Retiring overseas with the ocean at your front door in Panama or in nestled in the foothills of Ecuador is a romantic idea in theory, but before you start packing, you’ll want to make sure it’s the right decision for you. Here are a few things to think about to see if you’re really ready for the big move.
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- First and foremost, if you’re even somewhat considering taking your retirement overseas, discuss it with your significant other if you have one. Make sure you’re both on the same page for where and how you want to spend your golden years. Overseas divorces can be a messy affair.
- Evaluate your daily routine and your hobbies. Do you need that daily double shot mocha frappachino soy grande? Do you regularly see the newest movie? Does life without a garbage disposal make you cringe? When considering if you want to move abroad, it really is the small things that will make or break you.
- There is no one “perfect” retiree destination. You’ll need to deeply evaluate what it is that’s most important to you: climate, health benefits, proximity to your country of origin for loved ones, cost of living, etc. Once you have this narrowed down, the ideal location is probably out there for you, but maybe not where you first thought, so stay open to new ideas.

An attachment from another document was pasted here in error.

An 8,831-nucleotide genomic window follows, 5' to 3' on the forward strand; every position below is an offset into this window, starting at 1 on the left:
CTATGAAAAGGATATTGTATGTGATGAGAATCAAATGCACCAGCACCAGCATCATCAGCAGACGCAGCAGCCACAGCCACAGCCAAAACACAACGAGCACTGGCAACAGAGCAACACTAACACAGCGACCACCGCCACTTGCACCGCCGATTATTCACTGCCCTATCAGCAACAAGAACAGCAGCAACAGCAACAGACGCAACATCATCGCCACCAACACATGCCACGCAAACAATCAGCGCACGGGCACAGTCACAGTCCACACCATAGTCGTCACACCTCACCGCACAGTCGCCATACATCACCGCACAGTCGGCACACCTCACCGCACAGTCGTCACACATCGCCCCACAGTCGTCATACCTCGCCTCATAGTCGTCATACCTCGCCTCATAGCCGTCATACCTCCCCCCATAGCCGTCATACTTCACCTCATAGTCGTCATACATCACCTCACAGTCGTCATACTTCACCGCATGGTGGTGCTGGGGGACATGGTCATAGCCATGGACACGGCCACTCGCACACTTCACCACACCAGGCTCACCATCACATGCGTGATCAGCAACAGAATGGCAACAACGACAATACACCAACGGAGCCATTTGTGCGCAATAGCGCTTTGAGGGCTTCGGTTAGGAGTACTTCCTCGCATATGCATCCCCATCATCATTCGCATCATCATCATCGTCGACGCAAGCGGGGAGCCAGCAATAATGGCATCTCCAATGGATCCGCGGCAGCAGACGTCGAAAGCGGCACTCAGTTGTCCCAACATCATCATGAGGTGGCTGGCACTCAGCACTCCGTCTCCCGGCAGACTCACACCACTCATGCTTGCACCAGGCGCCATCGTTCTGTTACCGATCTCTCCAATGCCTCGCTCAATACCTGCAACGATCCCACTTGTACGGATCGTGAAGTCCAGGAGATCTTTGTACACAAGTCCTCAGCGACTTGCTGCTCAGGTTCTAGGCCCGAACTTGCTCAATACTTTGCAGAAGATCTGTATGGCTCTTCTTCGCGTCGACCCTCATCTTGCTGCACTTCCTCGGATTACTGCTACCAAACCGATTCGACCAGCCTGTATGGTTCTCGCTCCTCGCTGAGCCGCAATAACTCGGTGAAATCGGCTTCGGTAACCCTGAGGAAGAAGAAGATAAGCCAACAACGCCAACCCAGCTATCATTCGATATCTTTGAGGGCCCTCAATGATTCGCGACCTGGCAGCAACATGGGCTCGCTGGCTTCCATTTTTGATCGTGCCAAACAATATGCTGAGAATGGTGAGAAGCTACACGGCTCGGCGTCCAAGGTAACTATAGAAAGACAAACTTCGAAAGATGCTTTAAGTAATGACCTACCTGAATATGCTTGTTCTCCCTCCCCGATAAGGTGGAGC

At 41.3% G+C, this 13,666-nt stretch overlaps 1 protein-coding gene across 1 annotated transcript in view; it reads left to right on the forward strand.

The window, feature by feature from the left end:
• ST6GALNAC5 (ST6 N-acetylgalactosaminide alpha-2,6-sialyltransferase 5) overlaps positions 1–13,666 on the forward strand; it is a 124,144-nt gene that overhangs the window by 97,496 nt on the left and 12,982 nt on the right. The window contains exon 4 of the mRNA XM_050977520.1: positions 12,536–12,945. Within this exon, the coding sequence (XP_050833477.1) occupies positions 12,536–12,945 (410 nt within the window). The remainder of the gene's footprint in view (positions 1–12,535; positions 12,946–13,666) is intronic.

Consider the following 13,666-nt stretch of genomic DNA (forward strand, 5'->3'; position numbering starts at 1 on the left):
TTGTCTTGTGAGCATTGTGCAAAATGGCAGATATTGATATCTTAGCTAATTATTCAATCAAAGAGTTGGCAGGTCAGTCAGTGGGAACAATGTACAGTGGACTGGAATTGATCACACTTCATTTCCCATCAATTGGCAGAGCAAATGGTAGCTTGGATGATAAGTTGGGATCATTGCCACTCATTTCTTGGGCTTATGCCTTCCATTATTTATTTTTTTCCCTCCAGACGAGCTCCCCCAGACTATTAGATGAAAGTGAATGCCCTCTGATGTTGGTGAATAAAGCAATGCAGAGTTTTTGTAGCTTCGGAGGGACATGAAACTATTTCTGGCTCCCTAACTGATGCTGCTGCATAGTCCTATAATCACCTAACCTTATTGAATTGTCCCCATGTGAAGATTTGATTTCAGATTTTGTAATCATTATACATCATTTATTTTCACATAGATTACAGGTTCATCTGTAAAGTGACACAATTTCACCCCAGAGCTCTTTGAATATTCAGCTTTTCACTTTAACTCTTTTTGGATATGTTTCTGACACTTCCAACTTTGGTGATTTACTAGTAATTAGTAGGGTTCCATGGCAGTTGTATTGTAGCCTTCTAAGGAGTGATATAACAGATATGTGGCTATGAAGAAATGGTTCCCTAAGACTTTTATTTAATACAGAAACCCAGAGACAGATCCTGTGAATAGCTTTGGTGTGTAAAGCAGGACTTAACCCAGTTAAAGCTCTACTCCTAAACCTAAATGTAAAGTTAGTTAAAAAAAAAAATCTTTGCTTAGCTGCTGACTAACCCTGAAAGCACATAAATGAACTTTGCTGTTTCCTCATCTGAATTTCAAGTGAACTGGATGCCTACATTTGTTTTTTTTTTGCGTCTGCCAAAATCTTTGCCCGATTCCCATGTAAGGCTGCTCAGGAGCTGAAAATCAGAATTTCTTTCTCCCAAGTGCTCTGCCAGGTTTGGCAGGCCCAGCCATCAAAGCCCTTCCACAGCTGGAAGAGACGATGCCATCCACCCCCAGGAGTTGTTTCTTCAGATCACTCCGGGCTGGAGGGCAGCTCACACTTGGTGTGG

- Be realistic about your expectations. As amazing as your new locale sounds on paper and through visits, it’s going to be very different once you’re finally there. Even if you’re living in a gated expat community, simple things like running errands probably won’t be as simple or as quick as in your home country. Anything bureaucratic definitely will be more difficult, and probably in another language, so you’ll want prepare yourself mentally for handling these situations.
- Once you’ve selected a destination, consult with a financial planner or tax guy on both ends of the move to understand the implications living abroad might have and how you can possibly organize your finances to your benefit.
- Don’t buy; rent first. Despite the amount of research you’ve done, you’ll never know if you truly like a place until you’ve had a few months to settle in. Even if you like the general area, you might find that you like the neighborhood a couple kilometers over better. Give yourself the time you need and don’t rush into anything.
- Trust your gut. When preparing for your new adventure or even once you’ve gotten there, never be afraid to make the changes you need if something doesn’t feel right. This is your retirement, no one else’s.
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